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Amid the recent spread of the new coronavirus on the island of Miyakojima, part of Okinawa Prefecture, the prefectural government has has issued an advisory over the island’s traditional drinking custom.

In October, the virus started spreading again in nightlife districts on Miyakojima, with the prefecture as a whole recording the nation’s largest number of new infections per 100,000 people, outstripping Tokyo, for 17 days in a row.

Due to the risk of COVID-19 infection, the prefectural government called on Miyakojima residents to refrain from the otori practice, in which participants drink awamori distilled liquor, a specialty of the prefecture, in turn from the same glass at ceremonies and gatherings, saying that such a practice poses an infection risk.

The custom is believed to date back to the age of the Ryukyu Kingdom, which ruled the region between the 15th and 19th centuries.

In late July, an infection cluster emerged on the island of Yoron in Kagoshima Prefecture. It is believed that the virus, brought to the island from somewhere else, spread as people shared cups with others. The practice, similar to otori, is called yoron kenpo, in which people drink shōchū distilled spirits in turn from the same cup.

In Okinawa, the spread of the virus had been contained to some extent after the prefectural government lifted its own state of emergency over the virus on Sept. 5.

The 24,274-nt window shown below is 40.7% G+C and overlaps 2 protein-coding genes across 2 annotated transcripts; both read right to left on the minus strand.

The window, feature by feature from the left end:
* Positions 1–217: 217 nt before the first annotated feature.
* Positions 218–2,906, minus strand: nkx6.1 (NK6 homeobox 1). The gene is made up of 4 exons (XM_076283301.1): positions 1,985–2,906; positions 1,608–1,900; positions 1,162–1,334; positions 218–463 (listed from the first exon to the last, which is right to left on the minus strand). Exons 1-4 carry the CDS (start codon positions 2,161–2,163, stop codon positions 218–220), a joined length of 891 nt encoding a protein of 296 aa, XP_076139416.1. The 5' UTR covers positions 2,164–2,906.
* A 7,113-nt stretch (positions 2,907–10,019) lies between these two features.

But 28 new cases of coronavirus infection have been confirmed on Miyakojima since Oct. 9.

The prefectural government issued the advisory for nightlife districts in the city of Miyakojima on Oct. 14 and expanded it to cover the entire prefecture Monday.

A 50-year-old owner of an izakaya (Japanese-style pub) in Miyakojima said that his establishment strictly prohibits the otori practice. But “the restaurant industry in general will be dealt a heavy blow if the virus spreads at any other establishment,” he said.

He said he wants the prefectural government to “raise people’s awareness by issuing an alarm, instead of an advisory.”

The prefectural government issued the advisory in consideration of the fact that Miyakojima is located about 300 kilometers away from the main island of Okinawa, and it takes time to transfer seriously ill coronavirus patients to hospitals on the main island.

“We want people to choose restaurants with thorough coronavirus measures when dining out,” Miyakojima Mayor Toshihiko Shimoji said.

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